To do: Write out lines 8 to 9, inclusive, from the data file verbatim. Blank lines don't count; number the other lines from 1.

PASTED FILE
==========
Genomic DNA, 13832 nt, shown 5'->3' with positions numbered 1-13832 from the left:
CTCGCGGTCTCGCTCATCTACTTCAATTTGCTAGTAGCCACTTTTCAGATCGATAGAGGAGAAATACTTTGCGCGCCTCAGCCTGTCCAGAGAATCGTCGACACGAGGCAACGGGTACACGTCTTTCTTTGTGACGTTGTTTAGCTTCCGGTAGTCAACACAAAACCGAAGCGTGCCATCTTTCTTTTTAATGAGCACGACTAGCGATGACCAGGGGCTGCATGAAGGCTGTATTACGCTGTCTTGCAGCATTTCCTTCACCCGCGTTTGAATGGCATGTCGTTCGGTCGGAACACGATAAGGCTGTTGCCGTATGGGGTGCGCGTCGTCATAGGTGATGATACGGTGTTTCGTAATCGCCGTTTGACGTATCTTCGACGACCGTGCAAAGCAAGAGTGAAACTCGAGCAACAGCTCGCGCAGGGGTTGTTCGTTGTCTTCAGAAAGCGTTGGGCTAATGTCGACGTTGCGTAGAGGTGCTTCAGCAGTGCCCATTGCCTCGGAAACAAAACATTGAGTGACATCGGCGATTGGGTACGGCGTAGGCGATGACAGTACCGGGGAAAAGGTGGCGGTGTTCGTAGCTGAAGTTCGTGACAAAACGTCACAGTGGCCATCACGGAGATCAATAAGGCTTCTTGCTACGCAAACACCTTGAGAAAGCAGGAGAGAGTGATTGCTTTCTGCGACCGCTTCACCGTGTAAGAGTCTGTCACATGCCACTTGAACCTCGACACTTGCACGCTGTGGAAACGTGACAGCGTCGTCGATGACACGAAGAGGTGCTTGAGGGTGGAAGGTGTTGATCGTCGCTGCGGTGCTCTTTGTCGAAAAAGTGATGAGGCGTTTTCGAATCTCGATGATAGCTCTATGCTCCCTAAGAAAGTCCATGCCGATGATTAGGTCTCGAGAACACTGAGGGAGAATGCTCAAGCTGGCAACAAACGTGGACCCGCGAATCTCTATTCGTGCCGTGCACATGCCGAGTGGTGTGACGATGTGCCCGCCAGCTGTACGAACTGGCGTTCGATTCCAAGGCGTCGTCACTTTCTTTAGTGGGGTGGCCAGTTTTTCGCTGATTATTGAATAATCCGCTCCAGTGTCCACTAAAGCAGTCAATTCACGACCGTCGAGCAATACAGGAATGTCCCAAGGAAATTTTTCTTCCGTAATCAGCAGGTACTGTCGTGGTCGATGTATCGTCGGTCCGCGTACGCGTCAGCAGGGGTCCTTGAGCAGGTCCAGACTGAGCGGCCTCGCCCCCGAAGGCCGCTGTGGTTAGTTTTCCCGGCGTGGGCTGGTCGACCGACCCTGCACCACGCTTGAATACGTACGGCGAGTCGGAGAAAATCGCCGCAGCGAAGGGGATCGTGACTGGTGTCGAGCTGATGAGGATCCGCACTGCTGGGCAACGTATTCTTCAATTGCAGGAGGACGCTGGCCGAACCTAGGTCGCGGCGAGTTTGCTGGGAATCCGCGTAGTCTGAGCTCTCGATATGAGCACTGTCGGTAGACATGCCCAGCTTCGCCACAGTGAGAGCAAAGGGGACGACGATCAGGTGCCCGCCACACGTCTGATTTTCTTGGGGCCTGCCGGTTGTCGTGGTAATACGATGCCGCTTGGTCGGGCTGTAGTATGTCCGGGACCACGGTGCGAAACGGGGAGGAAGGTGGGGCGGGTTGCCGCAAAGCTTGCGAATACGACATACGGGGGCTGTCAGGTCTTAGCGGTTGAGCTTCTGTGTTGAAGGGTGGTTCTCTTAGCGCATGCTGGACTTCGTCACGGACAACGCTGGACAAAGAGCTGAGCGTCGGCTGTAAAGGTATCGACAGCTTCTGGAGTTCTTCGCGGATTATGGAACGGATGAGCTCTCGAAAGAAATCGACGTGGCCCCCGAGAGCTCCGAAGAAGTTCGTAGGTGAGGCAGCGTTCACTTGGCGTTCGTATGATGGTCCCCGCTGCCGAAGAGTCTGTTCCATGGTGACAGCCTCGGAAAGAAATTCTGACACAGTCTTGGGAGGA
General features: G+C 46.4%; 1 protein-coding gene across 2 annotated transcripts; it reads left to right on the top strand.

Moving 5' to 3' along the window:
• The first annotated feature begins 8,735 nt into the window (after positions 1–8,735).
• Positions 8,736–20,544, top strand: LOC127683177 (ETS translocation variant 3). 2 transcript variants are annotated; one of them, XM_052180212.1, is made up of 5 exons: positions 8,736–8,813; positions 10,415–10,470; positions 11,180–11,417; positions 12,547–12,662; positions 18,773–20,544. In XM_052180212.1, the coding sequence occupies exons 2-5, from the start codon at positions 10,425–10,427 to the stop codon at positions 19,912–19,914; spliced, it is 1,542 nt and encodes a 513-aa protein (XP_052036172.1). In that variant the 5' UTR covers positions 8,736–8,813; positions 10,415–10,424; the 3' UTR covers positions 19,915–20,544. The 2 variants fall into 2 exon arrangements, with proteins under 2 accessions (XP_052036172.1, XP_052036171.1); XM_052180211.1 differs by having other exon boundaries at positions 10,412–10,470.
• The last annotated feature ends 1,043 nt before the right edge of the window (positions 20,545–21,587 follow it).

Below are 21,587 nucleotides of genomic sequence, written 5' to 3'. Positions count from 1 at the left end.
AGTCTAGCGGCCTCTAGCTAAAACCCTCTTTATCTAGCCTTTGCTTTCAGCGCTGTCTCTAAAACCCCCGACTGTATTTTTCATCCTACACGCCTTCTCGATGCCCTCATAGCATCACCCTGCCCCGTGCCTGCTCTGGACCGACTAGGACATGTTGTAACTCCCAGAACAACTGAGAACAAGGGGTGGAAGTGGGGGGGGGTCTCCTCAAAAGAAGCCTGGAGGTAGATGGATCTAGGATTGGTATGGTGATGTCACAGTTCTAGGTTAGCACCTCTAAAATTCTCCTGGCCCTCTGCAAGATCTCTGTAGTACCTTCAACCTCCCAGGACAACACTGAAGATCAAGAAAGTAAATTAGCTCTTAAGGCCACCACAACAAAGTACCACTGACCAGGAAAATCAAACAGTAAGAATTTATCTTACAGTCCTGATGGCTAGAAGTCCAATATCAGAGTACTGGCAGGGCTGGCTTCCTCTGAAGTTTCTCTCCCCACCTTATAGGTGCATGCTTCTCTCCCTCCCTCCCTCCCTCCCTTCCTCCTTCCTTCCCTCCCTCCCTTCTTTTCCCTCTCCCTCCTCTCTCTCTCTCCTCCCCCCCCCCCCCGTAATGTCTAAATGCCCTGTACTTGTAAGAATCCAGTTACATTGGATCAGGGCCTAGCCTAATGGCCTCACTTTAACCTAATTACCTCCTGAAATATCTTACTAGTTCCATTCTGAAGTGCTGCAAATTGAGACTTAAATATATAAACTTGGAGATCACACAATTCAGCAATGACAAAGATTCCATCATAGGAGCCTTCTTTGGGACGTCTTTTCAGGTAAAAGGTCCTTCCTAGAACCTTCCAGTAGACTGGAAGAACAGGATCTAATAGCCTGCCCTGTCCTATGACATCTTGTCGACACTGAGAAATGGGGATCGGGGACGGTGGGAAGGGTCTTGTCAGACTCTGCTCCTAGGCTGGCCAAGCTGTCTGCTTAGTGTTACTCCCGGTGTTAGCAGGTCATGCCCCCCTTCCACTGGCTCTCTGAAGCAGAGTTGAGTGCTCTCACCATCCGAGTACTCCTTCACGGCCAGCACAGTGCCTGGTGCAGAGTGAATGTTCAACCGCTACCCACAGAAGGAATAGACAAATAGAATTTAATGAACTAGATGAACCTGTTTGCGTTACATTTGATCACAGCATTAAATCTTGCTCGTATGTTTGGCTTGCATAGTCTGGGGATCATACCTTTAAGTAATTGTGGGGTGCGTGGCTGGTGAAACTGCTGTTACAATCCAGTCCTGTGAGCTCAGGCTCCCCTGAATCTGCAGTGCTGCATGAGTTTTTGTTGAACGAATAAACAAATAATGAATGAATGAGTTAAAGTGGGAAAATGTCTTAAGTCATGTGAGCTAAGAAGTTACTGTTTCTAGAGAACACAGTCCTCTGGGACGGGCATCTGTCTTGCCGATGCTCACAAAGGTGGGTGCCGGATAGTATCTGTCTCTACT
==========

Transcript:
Below are 21,587 nucleotides of genomic sequence, written 5' to 3'. Positions count from 1 at the left end.
AGTCTAGCGGCCTCTAGCTAAAACCCTCTTTATCTAGCCTTTGCTTTCAGCGCTGTCTCTAAAACCCCCGACTGTATTTTTCATCCTACACGCCTTCTCGATGCCCTCATAGCATCACCCTGCCCCGTGCCTGCTCTGGACCGACTAGGACATGTTGTAACTCCCAGAACAACTGAGAACAAGGGGTGGAAGTGGGGGGGGGTCTCCTCAAAAGAAGCCTGGAGGTAGATGGATCTAGGATTGGTATGGTGATGTCACAGTTCTAGGTTAGCACCTCTAAAATTCTCCTGGCCCTCTGCAAGATCTCTGTAGTACCTTCAACCTCCCAGGACAACACTGAAGATCAAGAAAGTAAATTAGCTCTTAAGGCCACCACAACAAAGTACCACTGACCAGGAAAATCAAACAGTAAGAATTTATCTTACAGTCCTGATGGCTAGAAGTCCAATATCAGAGTACTGGCAGGGCTGGCTTCCTCTGAAGTTTCTCTCCCCACCTTATAGGTGCATGCTTCTCTCCCTCCCTCCCTCCCTCCCTTCCTCCTTCCTTCCCTCCCTCCCTTCTTTTCCCTCTCCCTCCTCTCTCTCTCTCCTCCCCCCCCCCCCCGTAATGTCTAAATGCCCTGTACTTGTAAGAATCCAGTTACATTGGATCAGGGCCTAGCCTAATGGCCTCACTTTAACCTAATTACCTCCTGAAATATCTTACTAGTTCCATTCTGAAGTGCTGCAAATTGAGACTTAAATATATAAACTTGGAGATCACACAATTCAGCAATGACAAAGATTCCATCATAGGAGCCTTCTTTGGGACGTCTTTTCAGGTAAAAGGTCCTTCCTAGAACCTTCCAGTAGACTGGAAGAACAGGATCTAATAGCCTGCCCTGTCCTATGACATCTTGTCGACACTGAGAAATGGGGATCGGGGACGGTGGGAAGGGTCTTGTCAGACTCTGCTCCTAGGCTGGCCAAGCTGTCTGCTTAGTGTTACTCCCGGTGTTAGCAGGTCATGCCCCCCTTCCACTGGCTCTCTGAAGCAGAGTTGAGTGCTCTCACCATCCGAGTACTCCTTCACGGCCAGCACAGTGCCTGGTGCAGAGTGAATGTTCAACCGCTACCCACAGAAGGAATAGACAAATAGAATTTAATGAACTAGATGAACCTGTTTGCGTTACATTTGATCACAGCATTAAATCTTGCTCGTATGTTTGGCTTGCATAGTCTGGGGATCATACCTTTAAGTAATTGTGGGGTGCGTGGCTGGTGAAACTGCTGTTACAATCCAGTCCTGTGAGCTCAGGCTCCCCTGAATCTGCAGTGCTGCATGAGTTTTTGTTGAACGAATAAACAAATAATGAATGAATGAGTTAAAGTGGGAAAATGTCTTAAGTCATGTGAGCTAAGAAGTTACTGTTTCTAGAGAACACAGTCCTCTGGGACGGGCATCTGTCTTGCCGATGCTCACAAAGGTGGGTGCCGGATAGTATCTGTCTCTACT